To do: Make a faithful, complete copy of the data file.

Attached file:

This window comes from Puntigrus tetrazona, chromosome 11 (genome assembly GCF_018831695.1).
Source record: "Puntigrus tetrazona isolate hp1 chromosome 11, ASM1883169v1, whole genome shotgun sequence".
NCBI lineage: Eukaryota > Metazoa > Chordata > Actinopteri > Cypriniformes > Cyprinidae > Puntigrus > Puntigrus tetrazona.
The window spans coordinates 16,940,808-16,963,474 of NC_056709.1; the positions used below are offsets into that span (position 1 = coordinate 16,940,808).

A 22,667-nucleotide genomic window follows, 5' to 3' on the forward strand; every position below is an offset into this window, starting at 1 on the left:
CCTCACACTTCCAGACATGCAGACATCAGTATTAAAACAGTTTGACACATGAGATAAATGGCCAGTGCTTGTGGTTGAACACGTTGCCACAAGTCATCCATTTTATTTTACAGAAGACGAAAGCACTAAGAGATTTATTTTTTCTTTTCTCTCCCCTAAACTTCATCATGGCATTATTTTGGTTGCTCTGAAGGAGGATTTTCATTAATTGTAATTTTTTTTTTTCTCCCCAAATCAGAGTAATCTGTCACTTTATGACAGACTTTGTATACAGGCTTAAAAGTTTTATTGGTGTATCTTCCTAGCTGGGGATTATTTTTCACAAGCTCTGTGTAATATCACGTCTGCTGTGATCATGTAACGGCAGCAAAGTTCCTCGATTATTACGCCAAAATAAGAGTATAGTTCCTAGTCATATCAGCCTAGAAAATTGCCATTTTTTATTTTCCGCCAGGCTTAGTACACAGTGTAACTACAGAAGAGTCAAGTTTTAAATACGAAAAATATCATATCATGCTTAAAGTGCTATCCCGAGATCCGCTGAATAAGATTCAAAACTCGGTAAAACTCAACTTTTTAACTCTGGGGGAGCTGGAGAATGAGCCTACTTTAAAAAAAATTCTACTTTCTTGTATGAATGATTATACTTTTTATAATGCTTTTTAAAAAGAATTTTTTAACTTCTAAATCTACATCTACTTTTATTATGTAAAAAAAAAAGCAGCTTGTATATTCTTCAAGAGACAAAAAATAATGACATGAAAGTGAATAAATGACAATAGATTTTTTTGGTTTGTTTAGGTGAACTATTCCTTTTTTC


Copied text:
This window comes from Puntigrus tetrazona, chromosome 11 (genome assembly GCF_018831695.1).
Source record: "Puntigrus tetrazona isolate hp1 chromosome 11, ASM1883169v1, whole genome shotgun sequence".
NCBI lineage: Eukaryota > Metazoa > Chordata > Actinopteri > Cypriniformes > Cyprinidae > Puntigrus > Puntigrus tetrazona.
The window spans coordinates 16,940,808-16,963,474 of NC_056709.1; the positions used below are offsets into that span (position 1 = coordinate 16,940,808).

A 22,667-nucleotide genomic window follows, 5' to 3' on the forward strand; every position below is an offset into this window, starting at 1 on the left:
CCTCACACTTCCAGACATGCAGACATCAGTATTAAAACAGTTTGACACATGAGATAAATGGCCAGTGCTTGTGGTTGAACACGTTGCCACAAGTCATCCATTTTATTTTACAGAAGACGAAAGCACTAAGAGATTTATTTTTTCTTTTCTCTCCCCTAAACTTCATCATGGCATTATTTTGGTTGCTCTGAAGGAGGATTTTCATTAATTGTAATTTTTTTTTTTCTCCCCAAATCAGAGTAATCTGTCACTTTATGACAGACTTTGTATACAGGCTTAAAAGTTTTATTGGTGTATCTTCCTAGCTGGGGATTATTTTTCACAAGCTCTGTGTAATATCACGTCTGCTGTGATCATGTAACGGCAGCAAAGTTCCTCGATTATTACGCCAAAATAAGAGTATAGTTCCTAGTCATATCAGCCTAGAAAATTGCCATTTTTTATTTTCCGCCAGGCTTAGTACACAGTGTAACTACAGAAGAGTCAAGTTTTAAATACGAAAAATATCATATCATGCTTAAAGTGCTATCCCGAGATCCGCTGAATAAGATTCAAAACTCGGTAAAACTCAACTTTTTAACTCTGGGGGAGCTGGAGAATGAGCCTACTTTAAAAAAAATTCTACTTTCTTGTATGAATGATTATACTTTTTATAATGCTTTTTAAAAAGAATTTTTTAACTTCTAAATCTACATCTACTTTTATTATGTAAAAAAAAAAGCAGCTTGTATATTCTTCAAGAGACAAAAAATAATGACATGAAAGTGAATAAATGACAATAGATTTTTTTGGTTTGTTTAGGTGAACTATTCCTTTTTTC